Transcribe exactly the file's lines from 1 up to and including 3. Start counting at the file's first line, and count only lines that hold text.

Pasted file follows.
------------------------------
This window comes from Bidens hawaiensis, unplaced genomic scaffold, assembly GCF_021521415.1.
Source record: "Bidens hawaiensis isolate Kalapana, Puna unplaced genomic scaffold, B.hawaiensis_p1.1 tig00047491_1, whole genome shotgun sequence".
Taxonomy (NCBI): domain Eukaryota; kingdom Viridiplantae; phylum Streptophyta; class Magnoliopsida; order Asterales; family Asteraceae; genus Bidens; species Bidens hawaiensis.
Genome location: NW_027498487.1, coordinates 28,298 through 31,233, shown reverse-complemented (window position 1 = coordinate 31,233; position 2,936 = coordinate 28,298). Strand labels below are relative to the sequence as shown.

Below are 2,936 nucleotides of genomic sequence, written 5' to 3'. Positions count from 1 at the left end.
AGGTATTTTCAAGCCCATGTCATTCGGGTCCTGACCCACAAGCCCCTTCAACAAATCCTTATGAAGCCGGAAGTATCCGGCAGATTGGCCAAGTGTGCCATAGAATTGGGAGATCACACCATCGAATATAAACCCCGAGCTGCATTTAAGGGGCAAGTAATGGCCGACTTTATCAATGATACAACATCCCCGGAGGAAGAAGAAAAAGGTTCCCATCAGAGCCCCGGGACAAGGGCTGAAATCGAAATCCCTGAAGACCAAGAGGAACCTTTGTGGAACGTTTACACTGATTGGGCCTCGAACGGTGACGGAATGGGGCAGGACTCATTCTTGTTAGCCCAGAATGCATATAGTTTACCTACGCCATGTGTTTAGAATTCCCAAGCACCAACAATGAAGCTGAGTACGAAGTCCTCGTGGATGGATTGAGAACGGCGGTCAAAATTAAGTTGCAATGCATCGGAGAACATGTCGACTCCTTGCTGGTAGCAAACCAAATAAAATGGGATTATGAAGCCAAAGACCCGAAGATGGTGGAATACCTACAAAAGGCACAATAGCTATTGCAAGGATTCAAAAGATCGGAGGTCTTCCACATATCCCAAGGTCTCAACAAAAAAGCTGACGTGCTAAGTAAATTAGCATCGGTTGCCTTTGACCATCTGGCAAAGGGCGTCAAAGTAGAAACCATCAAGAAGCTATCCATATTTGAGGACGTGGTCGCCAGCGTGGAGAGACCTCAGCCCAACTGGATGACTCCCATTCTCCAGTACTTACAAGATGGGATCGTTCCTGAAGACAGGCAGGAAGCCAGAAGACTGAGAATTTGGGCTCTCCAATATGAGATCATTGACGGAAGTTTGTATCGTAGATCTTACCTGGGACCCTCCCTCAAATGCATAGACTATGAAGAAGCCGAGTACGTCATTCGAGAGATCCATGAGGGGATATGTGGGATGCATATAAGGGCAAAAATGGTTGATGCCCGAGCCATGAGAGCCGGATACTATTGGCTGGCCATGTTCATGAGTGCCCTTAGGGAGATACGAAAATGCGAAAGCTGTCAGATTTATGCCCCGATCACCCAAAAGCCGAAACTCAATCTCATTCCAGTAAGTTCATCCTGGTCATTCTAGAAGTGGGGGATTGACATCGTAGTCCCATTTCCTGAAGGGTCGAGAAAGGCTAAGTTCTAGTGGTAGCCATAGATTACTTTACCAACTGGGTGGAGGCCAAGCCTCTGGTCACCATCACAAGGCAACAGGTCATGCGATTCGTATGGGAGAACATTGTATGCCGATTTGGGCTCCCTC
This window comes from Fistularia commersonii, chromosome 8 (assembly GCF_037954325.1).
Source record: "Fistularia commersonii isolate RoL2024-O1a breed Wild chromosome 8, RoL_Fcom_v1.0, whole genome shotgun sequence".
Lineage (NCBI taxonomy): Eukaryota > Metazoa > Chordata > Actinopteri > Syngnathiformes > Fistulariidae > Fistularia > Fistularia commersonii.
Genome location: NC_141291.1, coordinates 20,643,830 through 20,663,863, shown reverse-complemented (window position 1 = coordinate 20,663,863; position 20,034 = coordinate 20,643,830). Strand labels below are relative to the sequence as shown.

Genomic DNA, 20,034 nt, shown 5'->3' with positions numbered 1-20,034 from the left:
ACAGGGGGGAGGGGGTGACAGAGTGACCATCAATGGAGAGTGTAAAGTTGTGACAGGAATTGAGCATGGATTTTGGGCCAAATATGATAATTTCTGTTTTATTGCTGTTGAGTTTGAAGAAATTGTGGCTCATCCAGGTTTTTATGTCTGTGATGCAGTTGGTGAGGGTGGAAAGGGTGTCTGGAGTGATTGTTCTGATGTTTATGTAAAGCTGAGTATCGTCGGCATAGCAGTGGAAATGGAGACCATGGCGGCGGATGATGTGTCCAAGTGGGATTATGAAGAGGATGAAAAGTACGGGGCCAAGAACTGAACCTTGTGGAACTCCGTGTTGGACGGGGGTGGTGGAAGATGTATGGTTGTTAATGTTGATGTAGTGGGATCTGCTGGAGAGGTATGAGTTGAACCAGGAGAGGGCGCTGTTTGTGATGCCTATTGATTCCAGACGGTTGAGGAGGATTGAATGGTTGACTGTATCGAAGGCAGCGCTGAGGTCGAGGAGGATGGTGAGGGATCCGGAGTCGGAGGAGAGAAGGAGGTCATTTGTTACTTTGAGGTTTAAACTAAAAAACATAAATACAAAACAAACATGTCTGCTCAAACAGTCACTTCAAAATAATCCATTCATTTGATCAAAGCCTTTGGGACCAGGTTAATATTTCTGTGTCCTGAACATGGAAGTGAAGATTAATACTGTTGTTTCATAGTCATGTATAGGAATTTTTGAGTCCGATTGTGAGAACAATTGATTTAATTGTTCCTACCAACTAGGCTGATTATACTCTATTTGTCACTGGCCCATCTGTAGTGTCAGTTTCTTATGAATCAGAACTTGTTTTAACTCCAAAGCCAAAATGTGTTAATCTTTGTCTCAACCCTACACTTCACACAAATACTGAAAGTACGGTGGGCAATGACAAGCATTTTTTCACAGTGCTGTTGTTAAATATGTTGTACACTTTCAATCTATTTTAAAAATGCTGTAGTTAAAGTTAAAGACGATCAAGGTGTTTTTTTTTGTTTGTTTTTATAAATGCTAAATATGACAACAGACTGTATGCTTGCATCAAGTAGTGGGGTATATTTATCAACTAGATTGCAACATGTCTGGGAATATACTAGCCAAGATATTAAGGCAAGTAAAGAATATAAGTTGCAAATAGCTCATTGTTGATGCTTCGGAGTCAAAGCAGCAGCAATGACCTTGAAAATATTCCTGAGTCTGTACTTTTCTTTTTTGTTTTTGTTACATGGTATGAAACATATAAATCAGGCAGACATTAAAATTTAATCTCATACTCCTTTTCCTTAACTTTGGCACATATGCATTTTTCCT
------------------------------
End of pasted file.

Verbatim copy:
This window comes from Bidens hawaiensis, unplaced genomic scaffold, assembly GCF_021521415.1.
Source record: "Bidens hawaiensis isolate Kalapana, Puna unplaced genomic scaffold, B.hawaiensis_p1.1 tig00047491_1, whole genome shotgun sequence".
Taxonomy (NCBI): domain Eukaryota; kingdom Viridiplantae; phylum Streptophyta; class Magnoliopsida; order Asterales; family Asteraceae; genus Bidens; species Bidens hawaiensis.